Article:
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Data privacy and former employees’ email accounts in Slovakia

Written by
NITSCHNEIDER & PARTNERS largest boutique firm focusing on HR law.
The Slovakian data protection authority has ruled on two cases where employers failed to deactivate former employees’ email accounts, finding the employer in breach of data privacy rules in both.


The Office for Personal Data Protection of the Slovak Republic (DPA) has now dealt with the issue of employers keeping access to a former employee’s email account, twice. The first case concerned a private sector employer; the second an employer from the public sector. What were the DPA’s conclusions, and what were the consequences for the GDPR violations?

The private sector case

The proceedings were initiated by a former manager who objected that the employer had not deactivated his email account after termination of his employment and that it was still active and monitored by another manager within the company.

In its defence, the employer used the legitimate interest argument. It claimed that the reason for not deactivating the email account was protection of the employer’s property, as given the former manager’s past business contacts, many client responses and even requests had been sent to this email.

The argument, however, remained only at the level of the assertion as the employer failed to submit a proportionality test in relation to this legitimate interest to the DPA, and thus to prove it. In addition, the employer failed to prove that the manager was provided with relevant information on processing for this purpose, denying him the right to object to the processing and to the duration of the processing. Those were the main reasons why the DPA ruled against the employer.

In the reasoning for the ruling, the DPA also stated that legitimate interest can be a suitable legal basis for this kind of processing, however, the processing can only be carried out for a necessary period; ten months cannot be considered as necessary. Of course, this only applies if the employer properly fulfilled its other obligations arising from the GDPR during processing.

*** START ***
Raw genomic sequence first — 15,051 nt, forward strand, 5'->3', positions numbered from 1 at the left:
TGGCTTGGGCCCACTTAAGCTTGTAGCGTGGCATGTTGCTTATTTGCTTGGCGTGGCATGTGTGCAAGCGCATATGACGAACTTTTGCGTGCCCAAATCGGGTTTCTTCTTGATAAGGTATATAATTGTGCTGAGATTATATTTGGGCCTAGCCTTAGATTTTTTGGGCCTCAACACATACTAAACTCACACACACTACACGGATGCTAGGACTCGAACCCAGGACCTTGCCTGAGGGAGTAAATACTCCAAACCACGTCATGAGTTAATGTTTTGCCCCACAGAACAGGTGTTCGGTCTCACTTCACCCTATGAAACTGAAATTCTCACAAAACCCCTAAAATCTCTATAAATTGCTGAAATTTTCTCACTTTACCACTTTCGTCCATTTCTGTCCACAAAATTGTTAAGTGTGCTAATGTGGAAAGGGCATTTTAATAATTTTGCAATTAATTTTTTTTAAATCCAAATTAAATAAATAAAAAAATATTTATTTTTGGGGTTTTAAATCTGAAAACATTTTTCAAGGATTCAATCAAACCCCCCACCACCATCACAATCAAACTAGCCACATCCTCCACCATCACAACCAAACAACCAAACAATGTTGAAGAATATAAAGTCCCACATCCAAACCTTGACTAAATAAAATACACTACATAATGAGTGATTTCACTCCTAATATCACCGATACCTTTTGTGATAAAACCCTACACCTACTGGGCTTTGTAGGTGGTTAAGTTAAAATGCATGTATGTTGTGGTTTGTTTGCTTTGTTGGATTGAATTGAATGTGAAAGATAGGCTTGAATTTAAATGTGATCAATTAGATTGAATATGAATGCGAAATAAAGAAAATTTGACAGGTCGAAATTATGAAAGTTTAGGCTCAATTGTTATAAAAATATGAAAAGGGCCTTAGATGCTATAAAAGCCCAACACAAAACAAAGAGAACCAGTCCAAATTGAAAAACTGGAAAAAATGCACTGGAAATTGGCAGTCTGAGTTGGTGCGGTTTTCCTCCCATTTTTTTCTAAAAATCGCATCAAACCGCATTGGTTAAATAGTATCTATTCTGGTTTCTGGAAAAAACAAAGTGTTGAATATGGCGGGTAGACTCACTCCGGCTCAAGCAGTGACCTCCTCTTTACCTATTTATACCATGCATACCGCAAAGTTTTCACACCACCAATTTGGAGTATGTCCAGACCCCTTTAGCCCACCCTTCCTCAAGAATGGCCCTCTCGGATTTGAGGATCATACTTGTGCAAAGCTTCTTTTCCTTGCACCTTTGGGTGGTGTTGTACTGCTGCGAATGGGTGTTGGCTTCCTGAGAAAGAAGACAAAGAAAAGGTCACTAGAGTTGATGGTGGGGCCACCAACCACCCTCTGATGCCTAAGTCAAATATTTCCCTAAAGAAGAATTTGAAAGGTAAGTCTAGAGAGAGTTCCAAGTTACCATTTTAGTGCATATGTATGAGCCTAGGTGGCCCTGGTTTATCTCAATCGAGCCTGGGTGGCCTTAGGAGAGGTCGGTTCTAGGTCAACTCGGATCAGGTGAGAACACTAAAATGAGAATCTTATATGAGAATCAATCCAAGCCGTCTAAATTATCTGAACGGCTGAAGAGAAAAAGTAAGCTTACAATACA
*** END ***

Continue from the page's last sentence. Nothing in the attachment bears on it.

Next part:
The public sector case

After termination of her employment, a former employee of a municipality created a fake email account. Subsequently she used this fake account and sent a question to her municipality’s email. Her goal was to find out whether or not the municipality had deactivated this email account. Once she received an answer, and thus had proof of a possible breach of the GDPR, she filed a complaint with the DPA.

The municipality claimed that the former employee had failed to hand over her agenda properly. This was important because she communicated with various state authorities, social security agencies, health insurance companies, and dealt with rental apartment agendas, among other things. The municipality was therefore obliged to monitor this email account to prevent itself from being held liable for potential damages or unlawful conduct.

Although the municipality used reasonable arguments, it failed to prove that it had formally fulfilled its obligations under the GDPR. Specifically, the DPA underlined the absence of proof of a demonstrable legal basis. As a result, the DPA did not address other related issues such as the obligation to inform the data subject, proportionality, or the length of processing (in this case, four months after termination of employment), and ruled that the employee’s rights under the GDPR had been violated.

Consequences and practice notes

In both mentioned cases the DPA imposed minor fines of EUR 500. However, the violation in both cases concerned only one employee, and we can only assume that a more widespread violation would result in a larger fine.

In any case, these violations would not have occurred if the employers had asked and answered the following easy questions before the processing:

  • Will we keep an employee’s email account active after termination of employment?
  • If so, do we have a legal basis for this processing?
  • Have we developed a proportionality test to support our legitimate interest?
  • Have we informed the employee concerned about such processing of his or her other personal data?
  • Will we process an employee’s email for only as long as necessary? (note: in Slovakia, ten months has been considered to exceed what is ‘necessary’)

For more information about employee data privacy

Danica Černá Valentová
Marek Bugan